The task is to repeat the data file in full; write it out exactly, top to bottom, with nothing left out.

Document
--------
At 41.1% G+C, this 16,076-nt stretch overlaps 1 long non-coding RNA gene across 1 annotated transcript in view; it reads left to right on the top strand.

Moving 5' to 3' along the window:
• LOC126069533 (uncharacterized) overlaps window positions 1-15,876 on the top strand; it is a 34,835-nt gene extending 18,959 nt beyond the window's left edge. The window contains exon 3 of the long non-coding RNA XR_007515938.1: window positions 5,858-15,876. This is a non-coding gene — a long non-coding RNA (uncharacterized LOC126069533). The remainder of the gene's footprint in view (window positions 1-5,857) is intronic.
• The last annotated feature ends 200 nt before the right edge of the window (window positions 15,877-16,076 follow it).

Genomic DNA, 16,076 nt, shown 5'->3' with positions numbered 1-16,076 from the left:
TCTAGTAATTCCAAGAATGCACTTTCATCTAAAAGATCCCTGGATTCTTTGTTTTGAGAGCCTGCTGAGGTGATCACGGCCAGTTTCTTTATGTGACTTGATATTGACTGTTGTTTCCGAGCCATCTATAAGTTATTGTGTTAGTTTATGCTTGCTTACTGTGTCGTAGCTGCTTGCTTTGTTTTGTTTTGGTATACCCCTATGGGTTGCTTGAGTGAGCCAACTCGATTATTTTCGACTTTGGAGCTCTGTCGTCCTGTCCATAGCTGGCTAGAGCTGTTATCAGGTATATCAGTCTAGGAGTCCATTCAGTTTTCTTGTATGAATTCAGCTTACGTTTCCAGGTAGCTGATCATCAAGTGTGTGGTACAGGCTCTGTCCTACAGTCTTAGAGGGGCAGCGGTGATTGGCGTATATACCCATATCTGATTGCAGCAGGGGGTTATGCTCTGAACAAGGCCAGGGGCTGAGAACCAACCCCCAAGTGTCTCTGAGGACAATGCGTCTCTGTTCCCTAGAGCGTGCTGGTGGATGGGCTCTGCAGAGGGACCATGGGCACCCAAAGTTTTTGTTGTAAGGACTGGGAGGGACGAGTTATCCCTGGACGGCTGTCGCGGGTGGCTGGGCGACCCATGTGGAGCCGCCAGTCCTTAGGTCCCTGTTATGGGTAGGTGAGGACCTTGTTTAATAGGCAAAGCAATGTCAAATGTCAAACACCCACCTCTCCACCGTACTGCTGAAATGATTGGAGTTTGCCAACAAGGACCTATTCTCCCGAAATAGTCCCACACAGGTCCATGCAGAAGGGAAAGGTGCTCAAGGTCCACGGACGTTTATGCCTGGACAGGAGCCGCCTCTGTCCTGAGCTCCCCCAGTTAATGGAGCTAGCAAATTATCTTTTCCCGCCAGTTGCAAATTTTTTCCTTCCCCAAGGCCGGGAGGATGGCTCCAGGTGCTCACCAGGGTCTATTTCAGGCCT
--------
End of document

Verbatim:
At 41.1% G+C, this 16,076-nt stretch overlaps 1 long non-coding RNA gene across 1 annotated transcript in view; it reads left to right on the top strand.

Moving 5' to 3' along the window:
• LOC126069533 (uncharacterized) overlaps window positions 1-15,876 on the top strand; it is a 34,835-nt gene extending 18,959 nt beyond the window's left edge. The window contains exon 3 of the long non-coding RNA XR_007515938.1: window positions 5,858-15,876. This is a non-coding gene — a long non-coding RNA (uncharacterized LOC126069533). The remainder of the gene's footprint in view (window positions 1-5,857) is intronic.
• The last annotated feature ends 200 nt before the right edge of the window (window positions 15,877-16,076 follow it).

Genomic DNA, 16,076 nt, shown 5'->3' with positions numbered 1-16,076 from the left:
TCTAGTAATTCCAAGAATGCACTTTCATCTAAAAGATCCCTGGATTCTTTGTTTTGAGAGCCTGCTGAGGTGATCACGGCCAGTTTCTTTATGTGACTTGATATTGACTGTTGTTTCCGAGCCATCTATAAGTTATTGTGTTAGTTTATGCTTGCTTACTGTGTCGTAGCTGCTTGCTTTGTTTTGTTTTGGTATACCCCTATGGGTTGCTTGAGTGAGCCAACTCGATTATTTTCGACTTTGGAGCTCTGTCGTCCTGTCCATAGCTGGCTAGAGCTGTTATCAGGTATATCAGTCTAGGAGTCCATTCAGTTTTCTTGTATGAATTCAGCTTACGTTTCCAGGTAGCTGATCATCAAGTGTGTGGTACAGGCTCTGTCCTACAGTCTTAGAGGGGCAGCGGTGATTGGCGTATATACCCATATCTGATTGCAGCAGGGGGTTATGCTCTGAACAAGGCCAGGGGCTGAGAACCAACCCCCAAGTGTCTCTGAGGACAATGCGTCTCTGTTCCCTAGAGCGTGCTGGTGGATGGGCTCTGCAGAGGGACCATGGGCACCCAAAGTTTTTGTTGTAAGGACTGGGAGGGACGAGTTATCCCTGGACGGCTGTCGCGGGTGGCTGGGCGACCCATGTGGAGCCGCCAGTCCTTAGGTCCCTGTTATGGGTAGGTGAGGACCTTGTTTAATAGGCAAAGCAATGTCAAATGTCAAACACCCACCTCTCCACCGTACTGCTGAAATGATTGGAGTTTGCCAACAAGGACCTATTCTCCCGAAATAGTCCCACACAGGTCCATGCAGAAGGGAAAGGTGCTCAAGGTCCACGGACGTTTATGCCTGGACAGGAGCCGCCTCTGTCCTGAGCTCCCCCAGTTAATGGAGCTAGCAAATTATCTTTTCCCGCCAGTTGCAAATTTTTTCCTTCCCCAAGGCCGGGAGGATGGCTCCAGGTGCTCACCAGGGTCTATTTCAGGCCT